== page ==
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Emergency funds ‘desperately needed’ by domestic abuse survivors



More than a third of people who have accessed TSB’s “flee fund” to help domestic abuse survivors have at least one child, according to figures from the bank.

TSB said that 136 people have accessed its fund in 10 months since launch, with 48 of them, or roughly 35%, having one or more children.

The fund offers existing TSB customers up to £500 to escape an abusive situation, with £356 being provided on average so far. The fund assists people with the cost of essentials such as travel, clothing and toiletries.

TSB introduced the scheme in December 2022, with TSB branch staff also receiving specialist training to spot signs of domestic abuse and to help survivors.

To prevent abuse reaching bank customers, the bank also blocks abusive and threatening terms from being sent to payees. Since introducing blocks in March, TSB has blocked over 8,000 abusive references from reaching their targets.



Emergency funds are desperately needed by those seeking to leave their abusers, especially now, given the additional challenges presented by the cost-of-living crisis

Farah Nazeer, Women’s Aid

TSB is also extending the scheme to staff affected by domestic abuse. TSB’s Colleague Flee Fund provides financial support to assist individuals with the cost of essentials that may be barriers to leaving an abusive relationship: such as accommodation, travel, clothing and toiletries.

To access the fund, staff can speak in confidence to their manager or HR, as well as by visiting a TSB branch.

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Katie Osiadacz, head of responsible business at TSB, said: “We have seen first-hand the impact our Emergency Flee Fund plays in helping survivors of domestic abuse take urgent action to escape their abusive and dangerous situation.”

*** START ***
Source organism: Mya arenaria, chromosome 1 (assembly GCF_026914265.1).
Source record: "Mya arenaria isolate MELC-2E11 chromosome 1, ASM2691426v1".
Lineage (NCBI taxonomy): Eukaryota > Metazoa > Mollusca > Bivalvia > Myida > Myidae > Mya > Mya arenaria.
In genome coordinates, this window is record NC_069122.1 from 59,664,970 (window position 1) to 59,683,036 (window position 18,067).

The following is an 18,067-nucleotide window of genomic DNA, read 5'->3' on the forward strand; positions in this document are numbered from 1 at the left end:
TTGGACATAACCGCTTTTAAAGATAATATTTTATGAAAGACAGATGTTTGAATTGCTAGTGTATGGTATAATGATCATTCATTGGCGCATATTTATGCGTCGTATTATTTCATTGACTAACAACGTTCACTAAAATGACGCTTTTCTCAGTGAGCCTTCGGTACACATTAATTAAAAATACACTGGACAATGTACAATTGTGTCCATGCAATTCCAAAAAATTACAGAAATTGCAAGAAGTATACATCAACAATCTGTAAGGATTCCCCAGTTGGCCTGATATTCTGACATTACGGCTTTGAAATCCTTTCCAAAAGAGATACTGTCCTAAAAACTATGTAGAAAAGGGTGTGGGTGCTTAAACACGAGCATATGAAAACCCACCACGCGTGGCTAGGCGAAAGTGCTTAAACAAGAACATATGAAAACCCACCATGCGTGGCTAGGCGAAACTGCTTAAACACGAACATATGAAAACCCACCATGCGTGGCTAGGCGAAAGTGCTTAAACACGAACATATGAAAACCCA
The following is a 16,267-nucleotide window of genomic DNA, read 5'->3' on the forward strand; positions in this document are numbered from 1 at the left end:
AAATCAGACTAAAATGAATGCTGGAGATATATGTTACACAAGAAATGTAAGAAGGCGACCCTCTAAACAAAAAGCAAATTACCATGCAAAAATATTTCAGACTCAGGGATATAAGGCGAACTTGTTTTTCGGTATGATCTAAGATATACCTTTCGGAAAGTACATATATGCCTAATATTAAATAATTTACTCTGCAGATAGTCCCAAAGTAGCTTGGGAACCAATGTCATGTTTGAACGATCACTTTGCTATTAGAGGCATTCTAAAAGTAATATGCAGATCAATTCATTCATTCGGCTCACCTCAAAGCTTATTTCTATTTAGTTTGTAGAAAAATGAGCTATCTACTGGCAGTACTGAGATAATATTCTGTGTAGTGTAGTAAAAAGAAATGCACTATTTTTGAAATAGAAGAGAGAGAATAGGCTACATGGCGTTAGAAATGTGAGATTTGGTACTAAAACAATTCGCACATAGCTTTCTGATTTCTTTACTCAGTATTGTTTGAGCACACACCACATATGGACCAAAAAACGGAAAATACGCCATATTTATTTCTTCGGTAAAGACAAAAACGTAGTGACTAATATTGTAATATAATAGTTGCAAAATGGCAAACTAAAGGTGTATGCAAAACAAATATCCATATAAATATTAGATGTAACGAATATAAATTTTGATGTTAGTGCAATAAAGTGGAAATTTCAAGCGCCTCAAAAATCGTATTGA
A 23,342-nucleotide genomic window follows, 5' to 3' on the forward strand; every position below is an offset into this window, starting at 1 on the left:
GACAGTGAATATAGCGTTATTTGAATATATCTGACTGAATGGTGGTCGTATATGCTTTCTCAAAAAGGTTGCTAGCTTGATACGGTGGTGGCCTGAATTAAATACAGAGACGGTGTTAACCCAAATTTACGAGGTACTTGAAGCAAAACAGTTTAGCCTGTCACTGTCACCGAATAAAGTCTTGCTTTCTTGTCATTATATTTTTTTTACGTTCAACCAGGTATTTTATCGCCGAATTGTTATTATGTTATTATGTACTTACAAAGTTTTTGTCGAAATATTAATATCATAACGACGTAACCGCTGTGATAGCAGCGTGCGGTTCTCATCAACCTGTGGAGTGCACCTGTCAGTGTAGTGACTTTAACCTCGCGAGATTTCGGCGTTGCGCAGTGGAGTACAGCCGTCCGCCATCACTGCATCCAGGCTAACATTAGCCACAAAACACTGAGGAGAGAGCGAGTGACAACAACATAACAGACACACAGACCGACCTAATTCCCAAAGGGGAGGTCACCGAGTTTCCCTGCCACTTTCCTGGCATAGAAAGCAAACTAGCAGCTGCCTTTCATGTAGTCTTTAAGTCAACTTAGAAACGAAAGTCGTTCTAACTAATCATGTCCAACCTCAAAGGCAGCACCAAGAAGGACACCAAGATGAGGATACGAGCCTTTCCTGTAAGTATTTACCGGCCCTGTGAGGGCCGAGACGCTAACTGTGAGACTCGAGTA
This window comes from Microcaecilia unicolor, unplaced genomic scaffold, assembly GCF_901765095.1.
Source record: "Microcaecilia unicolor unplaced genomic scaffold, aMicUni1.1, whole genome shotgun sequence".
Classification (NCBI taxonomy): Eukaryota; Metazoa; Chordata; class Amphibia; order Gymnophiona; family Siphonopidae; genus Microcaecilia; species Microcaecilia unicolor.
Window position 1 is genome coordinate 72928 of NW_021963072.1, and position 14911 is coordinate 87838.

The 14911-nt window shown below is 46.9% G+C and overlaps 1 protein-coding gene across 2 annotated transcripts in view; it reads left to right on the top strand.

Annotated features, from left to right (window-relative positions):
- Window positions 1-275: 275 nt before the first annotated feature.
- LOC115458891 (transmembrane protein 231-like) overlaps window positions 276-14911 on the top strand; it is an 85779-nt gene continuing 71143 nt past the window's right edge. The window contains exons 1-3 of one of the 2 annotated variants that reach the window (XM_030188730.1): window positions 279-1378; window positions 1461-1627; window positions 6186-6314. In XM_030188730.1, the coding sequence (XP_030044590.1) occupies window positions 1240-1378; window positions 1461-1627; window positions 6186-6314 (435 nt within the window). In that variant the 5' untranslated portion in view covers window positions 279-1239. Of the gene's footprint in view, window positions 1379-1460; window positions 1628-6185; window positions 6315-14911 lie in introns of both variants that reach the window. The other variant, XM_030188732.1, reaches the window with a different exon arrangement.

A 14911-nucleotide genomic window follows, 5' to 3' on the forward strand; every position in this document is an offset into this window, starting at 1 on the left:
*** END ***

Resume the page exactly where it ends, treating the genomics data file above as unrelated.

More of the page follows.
Women’s Aid chief executive Farah Nazeer said: “Emergency funds are desperately needed by those seeking to leave their abusers, especially now, given the additional challenges presented by the cost-of-living crisis.

“Through our work with survivors, we constantly hear about the economic barriers preventing them from fleeing their abusers. Women and their children are often faced with insecurity – they either face homelessness or must rely on the circumstances of family and friends to be able to put them up for short periods of time.”

Dr Nicola Sharp-Jeffs, founder and CEO of Surviving Economic Abuse (SEA) said: “We know via our partnership with Money Advice Plus that increasing numbers of victim-survivors are unable to access £100 by the end of each month.

“Accessing the funds needed to leave could be the difference between a survivor being able to safely move on and rebuild their life or remaining trapped with an abuser and facing more harm as a result.

“The impact of TSB’s initiative on the lives of victim-survivors cannot be underestimated and SEA is proud to work alongside them.”

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